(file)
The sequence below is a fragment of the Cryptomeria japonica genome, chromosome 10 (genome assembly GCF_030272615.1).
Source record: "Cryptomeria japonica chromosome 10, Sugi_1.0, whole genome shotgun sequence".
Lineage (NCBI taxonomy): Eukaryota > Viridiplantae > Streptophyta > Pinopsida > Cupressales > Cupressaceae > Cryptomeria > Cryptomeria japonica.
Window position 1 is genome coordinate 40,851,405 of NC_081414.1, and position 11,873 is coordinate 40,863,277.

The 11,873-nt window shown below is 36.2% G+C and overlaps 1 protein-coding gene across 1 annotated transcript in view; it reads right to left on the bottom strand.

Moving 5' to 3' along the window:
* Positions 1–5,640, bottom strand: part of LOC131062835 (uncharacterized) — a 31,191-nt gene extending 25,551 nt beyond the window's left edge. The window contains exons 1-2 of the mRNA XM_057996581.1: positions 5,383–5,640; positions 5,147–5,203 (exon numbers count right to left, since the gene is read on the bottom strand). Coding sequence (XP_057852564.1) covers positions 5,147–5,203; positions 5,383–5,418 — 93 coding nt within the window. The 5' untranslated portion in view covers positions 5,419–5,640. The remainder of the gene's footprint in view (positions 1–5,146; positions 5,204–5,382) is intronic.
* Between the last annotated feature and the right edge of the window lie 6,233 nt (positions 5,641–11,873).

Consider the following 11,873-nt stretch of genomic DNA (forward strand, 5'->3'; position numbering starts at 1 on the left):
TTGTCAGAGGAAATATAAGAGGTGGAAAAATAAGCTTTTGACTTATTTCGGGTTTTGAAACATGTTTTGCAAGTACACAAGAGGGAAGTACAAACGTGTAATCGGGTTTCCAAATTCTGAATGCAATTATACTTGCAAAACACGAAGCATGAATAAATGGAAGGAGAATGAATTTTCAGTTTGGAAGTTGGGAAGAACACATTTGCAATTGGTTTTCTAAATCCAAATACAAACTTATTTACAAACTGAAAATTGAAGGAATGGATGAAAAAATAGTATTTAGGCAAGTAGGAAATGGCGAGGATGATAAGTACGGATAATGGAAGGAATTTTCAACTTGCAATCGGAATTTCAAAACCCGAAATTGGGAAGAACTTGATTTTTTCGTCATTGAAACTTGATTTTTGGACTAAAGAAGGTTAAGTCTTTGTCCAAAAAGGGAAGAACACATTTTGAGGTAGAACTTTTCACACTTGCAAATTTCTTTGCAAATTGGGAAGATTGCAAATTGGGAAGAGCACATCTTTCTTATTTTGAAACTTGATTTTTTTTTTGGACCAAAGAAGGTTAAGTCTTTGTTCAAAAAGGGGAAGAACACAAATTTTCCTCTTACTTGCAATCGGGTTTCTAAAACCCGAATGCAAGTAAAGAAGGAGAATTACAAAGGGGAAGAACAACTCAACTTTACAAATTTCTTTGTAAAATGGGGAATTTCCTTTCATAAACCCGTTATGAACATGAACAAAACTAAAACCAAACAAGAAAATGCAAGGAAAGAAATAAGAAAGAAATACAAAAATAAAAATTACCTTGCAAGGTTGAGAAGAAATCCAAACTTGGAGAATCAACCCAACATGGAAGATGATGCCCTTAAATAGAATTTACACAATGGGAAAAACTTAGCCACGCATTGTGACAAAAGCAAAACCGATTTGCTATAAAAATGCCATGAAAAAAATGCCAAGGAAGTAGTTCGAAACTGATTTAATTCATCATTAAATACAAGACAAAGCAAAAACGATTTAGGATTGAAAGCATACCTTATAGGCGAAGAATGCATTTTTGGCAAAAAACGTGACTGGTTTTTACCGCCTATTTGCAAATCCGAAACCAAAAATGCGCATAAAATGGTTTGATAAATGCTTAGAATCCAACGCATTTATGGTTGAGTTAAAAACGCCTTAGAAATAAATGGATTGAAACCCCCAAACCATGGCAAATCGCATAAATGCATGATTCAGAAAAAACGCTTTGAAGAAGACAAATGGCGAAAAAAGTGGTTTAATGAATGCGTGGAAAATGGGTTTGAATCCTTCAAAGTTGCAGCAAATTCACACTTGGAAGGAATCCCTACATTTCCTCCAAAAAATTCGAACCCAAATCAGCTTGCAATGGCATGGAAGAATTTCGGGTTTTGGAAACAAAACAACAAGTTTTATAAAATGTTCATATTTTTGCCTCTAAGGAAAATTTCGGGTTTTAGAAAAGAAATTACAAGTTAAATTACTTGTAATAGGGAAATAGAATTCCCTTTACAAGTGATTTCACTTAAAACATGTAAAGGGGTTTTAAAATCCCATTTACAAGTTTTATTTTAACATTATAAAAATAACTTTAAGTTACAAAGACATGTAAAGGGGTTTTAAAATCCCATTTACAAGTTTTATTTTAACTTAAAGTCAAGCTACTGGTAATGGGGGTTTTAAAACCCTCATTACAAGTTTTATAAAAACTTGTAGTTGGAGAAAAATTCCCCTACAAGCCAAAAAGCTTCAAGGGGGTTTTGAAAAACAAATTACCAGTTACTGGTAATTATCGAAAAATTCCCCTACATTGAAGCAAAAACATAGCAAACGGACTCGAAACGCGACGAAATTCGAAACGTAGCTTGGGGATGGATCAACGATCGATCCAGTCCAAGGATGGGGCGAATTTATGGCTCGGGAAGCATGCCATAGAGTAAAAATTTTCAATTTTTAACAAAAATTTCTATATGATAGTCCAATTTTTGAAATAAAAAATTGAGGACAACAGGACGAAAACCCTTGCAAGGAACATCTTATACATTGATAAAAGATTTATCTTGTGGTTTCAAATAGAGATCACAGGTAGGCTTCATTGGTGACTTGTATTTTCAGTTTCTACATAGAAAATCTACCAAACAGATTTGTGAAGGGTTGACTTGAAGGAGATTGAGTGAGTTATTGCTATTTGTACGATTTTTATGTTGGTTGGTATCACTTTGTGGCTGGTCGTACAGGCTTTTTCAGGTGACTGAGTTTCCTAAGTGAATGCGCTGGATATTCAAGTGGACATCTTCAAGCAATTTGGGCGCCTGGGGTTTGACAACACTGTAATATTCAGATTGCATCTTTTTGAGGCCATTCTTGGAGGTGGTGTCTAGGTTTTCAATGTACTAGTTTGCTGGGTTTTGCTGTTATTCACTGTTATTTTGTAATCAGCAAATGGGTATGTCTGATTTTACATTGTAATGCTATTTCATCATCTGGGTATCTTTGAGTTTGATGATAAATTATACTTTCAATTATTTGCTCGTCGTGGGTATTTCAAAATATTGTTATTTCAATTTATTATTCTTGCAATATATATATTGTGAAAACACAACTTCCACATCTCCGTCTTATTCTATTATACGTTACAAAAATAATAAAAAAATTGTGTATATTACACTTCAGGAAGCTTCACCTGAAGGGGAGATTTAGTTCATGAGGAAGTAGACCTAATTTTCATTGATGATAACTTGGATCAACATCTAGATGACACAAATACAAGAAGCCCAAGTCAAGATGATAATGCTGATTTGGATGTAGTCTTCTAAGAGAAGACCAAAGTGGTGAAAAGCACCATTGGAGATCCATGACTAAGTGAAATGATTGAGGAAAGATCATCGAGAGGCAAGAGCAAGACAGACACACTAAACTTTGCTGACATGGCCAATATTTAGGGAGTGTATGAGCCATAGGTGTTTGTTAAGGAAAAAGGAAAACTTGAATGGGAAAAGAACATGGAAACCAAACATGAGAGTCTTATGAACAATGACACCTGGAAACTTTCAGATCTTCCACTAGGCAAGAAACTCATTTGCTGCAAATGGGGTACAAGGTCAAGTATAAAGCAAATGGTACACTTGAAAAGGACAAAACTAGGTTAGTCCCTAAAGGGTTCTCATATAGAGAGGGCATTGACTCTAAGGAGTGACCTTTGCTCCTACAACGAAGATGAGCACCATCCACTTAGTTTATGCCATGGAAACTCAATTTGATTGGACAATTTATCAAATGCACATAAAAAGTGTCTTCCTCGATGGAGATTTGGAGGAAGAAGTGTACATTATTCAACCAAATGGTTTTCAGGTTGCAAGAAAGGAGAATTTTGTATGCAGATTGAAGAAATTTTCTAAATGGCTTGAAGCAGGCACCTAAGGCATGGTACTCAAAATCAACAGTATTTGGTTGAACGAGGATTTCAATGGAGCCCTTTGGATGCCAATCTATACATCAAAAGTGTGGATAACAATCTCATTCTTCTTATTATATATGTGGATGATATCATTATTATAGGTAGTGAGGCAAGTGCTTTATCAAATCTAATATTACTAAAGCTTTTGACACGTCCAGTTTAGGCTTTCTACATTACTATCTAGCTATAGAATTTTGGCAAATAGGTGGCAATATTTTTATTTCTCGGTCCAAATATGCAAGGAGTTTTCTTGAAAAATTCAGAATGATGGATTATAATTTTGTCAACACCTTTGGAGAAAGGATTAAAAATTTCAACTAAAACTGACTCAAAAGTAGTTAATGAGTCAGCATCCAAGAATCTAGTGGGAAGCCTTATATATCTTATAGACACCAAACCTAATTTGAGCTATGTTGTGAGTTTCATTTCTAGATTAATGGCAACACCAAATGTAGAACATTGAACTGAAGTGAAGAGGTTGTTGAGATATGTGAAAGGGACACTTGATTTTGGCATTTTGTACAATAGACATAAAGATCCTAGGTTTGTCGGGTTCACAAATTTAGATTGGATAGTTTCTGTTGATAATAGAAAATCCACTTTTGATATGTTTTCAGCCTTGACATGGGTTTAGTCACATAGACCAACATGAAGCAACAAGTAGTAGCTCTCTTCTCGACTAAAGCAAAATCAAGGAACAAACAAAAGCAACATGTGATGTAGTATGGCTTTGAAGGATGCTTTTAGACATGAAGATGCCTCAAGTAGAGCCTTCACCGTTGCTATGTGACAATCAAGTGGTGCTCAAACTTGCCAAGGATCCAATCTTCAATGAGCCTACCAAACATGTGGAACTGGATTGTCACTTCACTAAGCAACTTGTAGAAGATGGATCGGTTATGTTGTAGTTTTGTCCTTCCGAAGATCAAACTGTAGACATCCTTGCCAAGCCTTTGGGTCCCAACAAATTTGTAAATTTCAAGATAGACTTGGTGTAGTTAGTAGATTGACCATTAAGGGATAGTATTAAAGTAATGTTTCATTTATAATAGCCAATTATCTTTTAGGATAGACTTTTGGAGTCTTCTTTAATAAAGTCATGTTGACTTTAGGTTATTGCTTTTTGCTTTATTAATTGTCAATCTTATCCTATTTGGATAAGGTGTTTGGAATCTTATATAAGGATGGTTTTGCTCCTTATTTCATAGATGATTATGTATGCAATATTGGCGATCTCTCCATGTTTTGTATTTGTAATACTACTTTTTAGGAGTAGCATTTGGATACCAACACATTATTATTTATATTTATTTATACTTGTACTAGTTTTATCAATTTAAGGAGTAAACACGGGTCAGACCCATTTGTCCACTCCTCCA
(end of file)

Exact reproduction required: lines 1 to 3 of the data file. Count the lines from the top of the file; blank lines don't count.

The sequence below is a fragment of the Cryptomeria japonica genome, chromosome 10 (genome assembly GCF_030272615.1).
Source record: "Cryptomeria japonica chromosome 10, Sugi_1.0, whole genome shotgun sequence".
Lineage (NCBI taxonomy): Eukaryota > Viridiplantae > Streptophyta > Pinopsida > Cupressales > Cupressaceae > Cryptomeria > Cryptomeria japonica.